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Thyroid Hormone

What is the Thyroid?

The thyroid is a butterfly shaped gland located in the frontal portion of the neck, below Adam’s apple. This thyroid gland uses iodine to produce vital hormones, especially important for the body’s metabolism, energy and heat regulation.  Thyroxine, also termed T4 is the primary thyroid hormone.  When this hormone reaches the body tissues via the blood stream, it is converted to tri-iodothyronine termed T3, the more active hormone.

What are the typical functions of the Thyroid?

The thyroid, rich in blood vessels, influences certain important functions in the human body like metabolism, body temperature, growth and development. It also participates in brain development during infancy and childhood.
Thyroid gland functions are based on a feedback mechanism provided by the hypothalamus part of the brain that also contains the pituitary gland.
When thyroid hormone levels are low, the hypothalamus produces thyrotropin releasing hormone (TRH) which in turn signals the pituitary gland to produce thyroid stimulating hormone (TSH).  This in turn signals the thyroid to secrete more T4.



Thyroid Levels

Abnormal production of thyroid hormones have two scenarios:

Hyperthyroidism is a case where there is overproduction of thyroid hormones.

Hypothyroidism is a case where there is less than required amount of thyroid hormones.

Disorders related to Thyroid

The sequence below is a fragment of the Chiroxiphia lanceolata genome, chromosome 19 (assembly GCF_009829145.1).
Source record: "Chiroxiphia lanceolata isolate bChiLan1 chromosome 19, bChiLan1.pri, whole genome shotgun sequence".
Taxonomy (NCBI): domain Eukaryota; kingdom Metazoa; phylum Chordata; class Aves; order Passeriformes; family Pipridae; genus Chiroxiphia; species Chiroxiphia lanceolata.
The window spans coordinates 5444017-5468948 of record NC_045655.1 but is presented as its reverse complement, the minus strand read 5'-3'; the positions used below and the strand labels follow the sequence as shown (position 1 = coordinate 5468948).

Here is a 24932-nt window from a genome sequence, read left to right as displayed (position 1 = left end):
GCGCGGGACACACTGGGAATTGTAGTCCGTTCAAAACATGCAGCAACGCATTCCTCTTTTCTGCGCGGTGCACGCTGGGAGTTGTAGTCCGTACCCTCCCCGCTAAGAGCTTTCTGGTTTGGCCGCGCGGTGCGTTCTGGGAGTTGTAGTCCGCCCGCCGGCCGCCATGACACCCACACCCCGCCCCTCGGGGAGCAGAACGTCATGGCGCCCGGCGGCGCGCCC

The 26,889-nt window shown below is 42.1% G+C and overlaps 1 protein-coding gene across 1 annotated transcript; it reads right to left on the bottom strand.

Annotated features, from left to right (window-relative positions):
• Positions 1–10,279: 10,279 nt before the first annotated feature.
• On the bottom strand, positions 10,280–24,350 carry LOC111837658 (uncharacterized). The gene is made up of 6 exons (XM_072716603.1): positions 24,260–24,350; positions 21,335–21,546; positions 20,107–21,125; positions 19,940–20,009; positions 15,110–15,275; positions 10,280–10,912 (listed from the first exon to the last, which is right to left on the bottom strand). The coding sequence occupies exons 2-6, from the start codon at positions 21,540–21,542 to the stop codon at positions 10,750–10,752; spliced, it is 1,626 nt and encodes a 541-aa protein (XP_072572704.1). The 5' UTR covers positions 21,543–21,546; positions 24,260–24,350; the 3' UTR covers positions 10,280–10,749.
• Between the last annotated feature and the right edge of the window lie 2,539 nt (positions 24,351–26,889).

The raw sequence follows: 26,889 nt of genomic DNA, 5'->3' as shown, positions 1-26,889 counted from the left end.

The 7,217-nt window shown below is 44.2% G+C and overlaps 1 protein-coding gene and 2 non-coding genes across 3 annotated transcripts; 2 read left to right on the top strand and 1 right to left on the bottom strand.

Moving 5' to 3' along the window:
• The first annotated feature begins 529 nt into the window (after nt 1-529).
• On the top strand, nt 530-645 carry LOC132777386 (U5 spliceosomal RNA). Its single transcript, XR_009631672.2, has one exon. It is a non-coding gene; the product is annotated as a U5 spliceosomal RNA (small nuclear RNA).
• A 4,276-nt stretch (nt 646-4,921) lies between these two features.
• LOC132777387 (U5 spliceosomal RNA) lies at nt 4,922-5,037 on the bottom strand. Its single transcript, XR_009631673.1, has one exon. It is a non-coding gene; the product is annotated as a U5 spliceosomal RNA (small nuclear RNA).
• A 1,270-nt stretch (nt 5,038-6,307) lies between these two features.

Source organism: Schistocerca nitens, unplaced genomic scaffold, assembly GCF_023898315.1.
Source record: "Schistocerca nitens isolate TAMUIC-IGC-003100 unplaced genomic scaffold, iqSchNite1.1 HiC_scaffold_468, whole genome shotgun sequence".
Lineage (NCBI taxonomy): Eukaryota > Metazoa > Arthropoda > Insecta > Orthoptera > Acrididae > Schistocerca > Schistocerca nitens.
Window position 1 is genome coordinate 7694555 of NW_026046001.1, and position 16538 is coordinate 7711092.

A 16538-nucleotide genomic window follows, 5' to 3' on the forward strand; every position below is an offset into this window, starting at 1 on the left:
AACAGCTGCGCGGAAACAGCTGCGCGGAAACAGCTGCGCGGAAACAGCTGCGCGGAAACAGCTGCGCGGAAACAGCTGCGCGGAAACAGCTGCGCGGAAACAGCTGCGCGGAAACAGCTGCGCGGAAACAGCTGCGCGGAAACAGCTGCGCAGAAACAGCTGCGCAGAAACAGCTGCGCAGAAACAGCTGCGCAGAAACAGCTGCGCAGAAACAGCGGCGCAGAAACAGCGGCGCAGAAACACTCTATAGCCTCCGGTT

The most common cause of hyperthyroidism is Grave’s Disease, an autoimmune disorder. By contrast the most common cause of hypothyroidism is under production of T4.  World-wide this is generally due to an iodine deficient diet.  In the US it is more likely to be caused by Hashimoto’s thyroiditis, also an autoimmune disorder.

The second most common cause of “apparent” hypothyroidism is the reduced capability of the body to convert T4, the secreted form, into T3, the more active form at the cellular level.  We are seeing this more and more commonly in women where there is now an imbalance in the T4/T3 ratio and a reduced effectiveness of thyroid’s metabolic effects.

This manifests itself with symptoms of thyroid deficiency:

The 3 F’s:  

  • Freezing cold
  • Fatigue
  • Fat

The 3 D’s:

  •  Dry skin
  • Depressed
  • Dopey (decreased cognition, fuzzy thinking)

So, if you feel your metabolism is not up to par or if you exhibit the dreaded 3 F’s and 3 D’s, contact us for an evaluation.